Anxiety Support

“Do you or someone you love suffer from bad nerves? Denise is constantly on edge. She’s convinced something bad is going to happen. Ruth will drive an hour out of her way to avoid driving over a bridge. When she has to do it, her chest thumps, her heart starts racing, and she breaks out in a sweat. She’s beginning to think she shouldn’t leave her house. Bernice hasn’t slept in two months for fear that the witch is going to ride her again. What do these women have in common? They are struggling with crippling anxiety disorders.

Thousands of Black women suffer from anxiety. What’s worse is that many of us have been raised to believe we are Strong Black Women and that seeking help shows weakness. So we often turn to dangerous quick fixes that only exacerbate the problem — like overeating and drug and alcohol abuse — or we deny that we have problems at all.

In Soothe Your Nerves, Dr. Angela Neal-Barnett, a Black psychologist  explains which factors can contribute to anxiety, panic, and fear in Black women and offers a range of healing methods that will help you or a loved one reclaim your life. finally is a blueprint for understanding and overcoming anxiety from a psychological, spiritual, and Black perspective.” An excerpt from Soothe Your Nerves: The Black Woman’s Guide to Understanding and Overcoming Anxiety, Panic, and Fears

To date in our work supporting Black Mamas we recently completed our 4th cohort of the Soothe Your Nerves anxiety support group.  Our two graduate MSW interns, Dominique McGaha and Ann Gilbert, were instrumental in facilitating these groups and provided supportive counseling to follow up after our Mamas completed the group.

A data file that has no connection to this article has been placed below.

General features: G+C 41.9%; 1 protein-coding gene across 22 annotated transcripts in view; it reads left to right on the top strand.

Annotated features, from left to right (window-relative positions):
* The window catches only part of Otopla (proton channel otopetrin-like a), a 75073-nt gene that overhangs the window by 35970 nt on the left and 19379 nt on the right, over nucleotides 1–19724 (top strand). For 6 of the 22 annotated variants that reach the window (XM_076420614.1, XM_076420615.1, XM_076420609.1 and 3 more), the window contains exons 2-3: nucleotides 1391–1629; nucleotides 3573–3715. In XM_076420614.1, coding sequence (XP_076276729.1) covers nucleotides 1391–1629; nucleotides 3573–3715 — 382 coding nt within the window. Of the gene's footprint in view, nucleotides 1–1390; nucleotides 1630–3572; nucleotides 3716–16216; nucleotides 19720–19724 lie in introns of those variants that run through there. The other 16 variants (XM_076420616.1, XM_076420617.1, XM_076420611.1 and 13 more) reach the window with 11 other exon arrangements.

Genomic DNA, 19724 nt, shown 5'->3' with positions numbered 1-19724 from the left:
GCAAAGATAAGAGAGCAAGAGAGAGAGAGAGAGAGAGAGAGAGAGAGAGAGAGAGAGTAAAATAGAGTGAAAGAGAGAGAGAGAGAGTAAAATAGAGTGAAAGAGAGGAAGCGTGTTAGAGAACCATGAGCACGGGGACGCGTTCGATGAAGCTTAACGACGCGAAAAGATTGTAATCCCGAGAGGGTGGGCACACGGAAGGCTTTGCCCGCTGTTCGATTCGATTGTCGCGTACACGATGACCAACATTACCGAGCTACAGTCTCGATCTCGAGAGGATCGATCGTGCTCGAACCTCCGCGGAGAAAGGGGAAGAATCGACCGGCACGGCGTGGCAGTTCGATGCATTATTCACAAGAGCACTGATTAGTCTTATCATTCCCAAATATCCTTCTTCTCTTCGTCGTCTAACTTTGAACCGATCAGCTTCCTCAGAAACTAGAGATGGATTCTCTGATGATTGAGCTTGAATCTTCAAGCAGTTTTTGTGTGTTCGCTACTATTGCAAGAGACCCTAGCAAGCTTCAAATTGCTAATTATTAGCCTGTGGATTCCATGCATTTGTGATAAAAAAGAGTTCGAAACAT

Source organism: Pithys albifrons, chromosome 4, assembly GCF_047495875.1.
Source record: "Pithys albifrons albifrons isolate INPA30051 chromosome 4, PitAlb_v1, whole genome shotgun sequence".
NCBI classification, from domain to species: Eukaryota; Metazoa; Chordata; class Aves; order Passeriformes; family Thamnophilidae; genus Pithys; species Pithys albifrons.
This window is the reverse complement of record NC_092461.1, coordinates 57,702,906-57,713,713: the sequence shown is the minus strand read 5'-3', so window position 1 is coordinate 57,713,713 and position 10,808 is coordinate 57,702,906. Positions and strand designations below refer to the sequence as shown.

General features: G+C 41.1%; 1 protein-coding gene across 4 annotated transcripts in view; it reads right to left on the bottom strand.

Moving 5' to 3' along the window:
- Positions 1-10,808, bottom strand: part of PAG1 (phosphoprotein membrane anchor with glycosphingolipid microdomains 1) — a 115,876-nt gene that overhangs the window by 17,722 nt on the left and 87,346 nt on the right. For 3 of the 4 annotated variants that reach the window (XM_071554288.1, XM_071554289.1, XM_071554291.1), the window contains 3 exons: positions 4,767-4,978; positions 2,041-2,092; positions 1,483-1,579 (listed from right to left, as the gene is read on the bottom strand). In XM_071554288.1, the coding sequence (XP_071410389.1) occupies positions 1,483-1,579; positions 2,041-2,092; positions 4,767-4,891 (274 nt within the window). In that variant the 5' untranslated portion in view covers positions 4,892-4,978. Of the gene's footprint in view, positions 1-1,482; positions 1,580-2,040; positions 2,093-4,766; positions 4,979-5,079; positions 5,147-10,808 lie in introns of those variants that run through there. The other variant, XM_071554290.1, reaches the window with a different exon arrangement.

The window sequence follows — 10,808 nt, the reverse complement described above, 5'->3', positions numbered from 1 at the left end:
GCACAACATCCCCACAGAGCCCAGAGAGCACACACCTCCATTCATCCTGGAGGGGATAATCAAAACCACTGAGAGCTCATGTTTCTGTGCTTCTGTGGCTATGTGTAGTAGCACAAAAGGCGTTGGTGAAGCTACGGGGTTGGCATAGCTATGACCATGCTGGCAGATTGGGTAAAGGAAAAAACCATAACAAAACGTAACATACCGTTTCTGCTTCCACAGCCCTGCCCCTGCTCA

About our graduate social work interns

Dominique McGaha was one of our recent graduate clinical social work interns for Black Mamas. She graduated with her Bachelor’s degree in Psychology in 2017 from University of Texas Austin. Dominique worked in Houston for 3 years as a behavioral therapist with children diagnosed with autism before returning to Austin to gain her Master’s in Social Work. She was honored to be interning at Black Mamas to increase her knowledge of the health disparities and need for comprehensive maternal care among Black women. Dominique enjoys baking, dancing, and spoiling her niece! 

Ann Gilbert grew up in Austin but earned her Bachelor of Social Work (BSW) from Louisiana State University last spring 2020. She’s happy to be back in Austin and will graduate with her Master of Social Work from University of Texas Austin in August 2021. She has research experience in maternal health and volunteers with Giving Austin Labor Support while she is working towards becoming a doula.

We are grateful to have such creative interns who have been a vital part of our team and we plan to continue onboarding interns to support our Mamas health and wellbeing.